Winwing Airbus FCU Finally

You might remember I first mentioned my interest in the new Winwing Airbus FCU back in May when I posted about my brand new purchase of the Thrustmaster Airbus Captains Pack.  Well I had placed my order for the Winwing FCU way back on 23 April and had all but lost hope that I would ever receive it.  Roll forward 2.5 months and I finally have it in my hands.

The Winwing Airbus FCU arrived nicely packaged to my address via Fedex.  The package shipped directly from China and spent nearly a week in Japan, before finally making it to Memphis and then on to Denver. The box you see below had an outer layer of white plastic protecting the box and where the labels were attached.

Upon opening the box, everything inside was protected in styrofoam.

Removing the top layer revealed the included USB cable and hardware to mount the included plastic stands.

and finally the well packaged and protected FCU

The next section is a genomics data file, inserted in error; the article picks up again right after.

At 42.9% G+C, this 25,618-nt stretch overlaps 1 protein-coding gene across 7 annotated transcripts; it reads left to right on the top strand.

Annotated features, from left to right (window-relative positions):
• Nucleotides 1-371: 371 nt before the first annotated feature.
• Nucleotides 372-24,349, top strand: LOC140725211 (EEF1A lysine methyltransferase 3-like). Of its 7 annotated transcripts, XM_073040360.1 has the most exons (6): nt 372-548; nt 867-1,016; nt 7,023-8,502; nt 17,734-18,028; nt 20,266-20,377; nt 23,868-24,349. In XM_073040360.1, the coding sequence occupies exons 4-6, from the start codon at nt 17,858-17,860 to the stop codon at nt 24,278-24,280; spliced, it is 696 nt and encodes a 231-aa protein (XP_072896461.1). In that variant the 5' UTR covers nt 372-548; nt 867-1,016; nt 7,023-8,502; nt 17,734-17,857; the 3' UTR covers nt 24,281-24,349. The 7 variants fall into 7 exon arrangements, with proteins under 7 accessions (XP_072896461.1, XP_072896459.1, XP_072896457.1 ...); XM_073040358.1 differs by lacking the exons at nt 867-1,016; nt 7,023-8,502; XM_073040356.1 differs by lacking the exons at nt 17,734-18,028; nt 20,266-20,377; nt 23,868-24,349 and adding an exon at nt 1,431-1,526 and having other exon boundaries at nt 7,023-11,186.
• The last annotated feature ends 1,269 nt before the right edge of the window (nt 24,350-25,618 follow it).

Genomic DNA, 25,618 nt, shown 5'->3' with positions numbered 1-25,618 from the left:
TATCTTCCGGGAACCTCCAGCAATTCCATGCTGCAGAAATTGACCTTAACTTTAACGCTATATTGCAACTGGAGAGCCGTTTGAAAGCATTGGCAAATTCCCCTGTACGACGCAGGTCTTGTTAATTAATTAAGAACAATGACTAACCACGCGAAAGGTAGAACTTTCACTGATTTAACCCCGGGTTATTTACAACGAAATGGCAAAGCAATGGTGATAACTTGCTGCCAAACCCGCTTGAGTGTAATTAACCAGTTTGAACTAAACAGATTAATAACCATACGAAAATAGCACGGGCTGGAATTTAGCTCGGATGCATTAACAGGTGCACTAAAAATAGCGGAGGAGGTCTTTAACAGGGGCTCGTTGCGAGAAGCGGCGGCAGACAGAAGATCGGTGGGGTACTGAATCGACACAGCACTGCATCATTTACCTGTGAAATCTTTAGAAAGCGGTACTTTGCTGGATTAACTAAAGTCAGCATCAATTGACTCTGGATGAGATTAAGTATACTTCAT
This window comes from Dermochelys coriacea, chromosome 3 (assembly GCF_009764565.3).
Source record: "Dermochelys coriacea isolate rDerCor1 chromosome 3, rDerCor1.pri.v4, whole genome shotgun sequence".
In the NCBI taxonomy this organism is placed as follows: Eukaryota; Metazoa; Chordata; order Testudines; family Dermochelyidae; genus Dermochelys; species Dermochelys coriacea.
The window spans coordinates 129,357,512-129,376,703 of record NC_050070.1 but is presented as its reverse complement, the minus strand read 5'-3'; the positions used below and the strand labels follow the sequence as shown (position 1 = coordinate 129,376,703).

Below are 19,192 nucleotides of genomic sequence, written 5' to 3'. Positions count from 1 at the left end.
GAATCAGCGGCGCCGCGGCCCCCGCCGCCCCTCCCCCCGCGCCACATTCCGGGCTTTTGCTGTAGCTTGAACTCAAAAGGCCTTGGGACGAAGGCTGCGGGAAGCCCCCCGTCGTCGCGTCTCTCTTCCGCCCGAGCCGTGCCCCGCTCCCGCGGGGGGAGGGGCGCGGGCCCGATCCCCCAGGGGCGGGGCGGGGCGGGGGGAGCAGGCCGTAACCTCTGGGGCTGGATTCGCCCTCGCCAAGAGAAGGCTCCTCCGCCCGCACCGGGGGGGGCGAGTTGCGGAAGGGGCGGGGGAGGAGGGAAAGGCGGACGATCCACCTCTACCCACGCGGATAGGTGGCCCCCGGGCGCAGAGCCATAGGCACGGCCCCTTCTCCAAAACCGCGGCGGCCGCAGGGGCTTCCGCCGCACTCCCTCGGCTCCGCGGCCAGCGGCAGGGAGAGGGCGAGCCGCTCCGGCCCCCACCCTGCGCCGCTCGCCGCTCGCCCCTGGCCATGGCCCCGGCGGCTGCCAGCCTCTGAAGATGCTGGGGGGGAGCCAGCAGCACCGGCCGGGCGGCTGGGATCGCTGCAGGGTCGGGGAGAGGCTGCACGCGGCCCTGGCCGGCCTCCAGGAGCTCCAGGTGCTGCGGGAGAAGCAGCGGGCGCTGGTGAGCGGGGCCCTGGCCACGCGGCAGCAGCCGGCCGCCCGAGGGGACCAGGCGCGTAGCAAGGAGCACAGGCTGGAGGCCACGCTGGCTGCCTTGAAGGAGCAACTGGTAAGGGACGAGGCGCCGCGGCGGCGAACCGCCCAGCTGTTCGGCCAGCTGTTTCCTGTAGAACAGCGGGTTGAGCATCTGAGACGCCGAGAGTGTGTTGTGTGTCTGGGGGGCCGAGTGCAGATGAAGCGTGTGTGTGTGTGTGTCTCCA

Installation and Setup

Unfortunately, the package contains no documentation.  I was already expecting this as I had watched several YouTube videos showcasing the unboxing and setup of the WinWing FCU prior to receiving my unit.  I realize we’re all trying our best to reduce the amount of paper waste, but WinWing hasn’t even bothered to put together an online user guide that I could locate on their website.  But like I said, there are a few YouTube videos which will help walk you through the steps of what needs to be done.  The best video to watch is by Easyjetsimpilot and the link to that video is is here.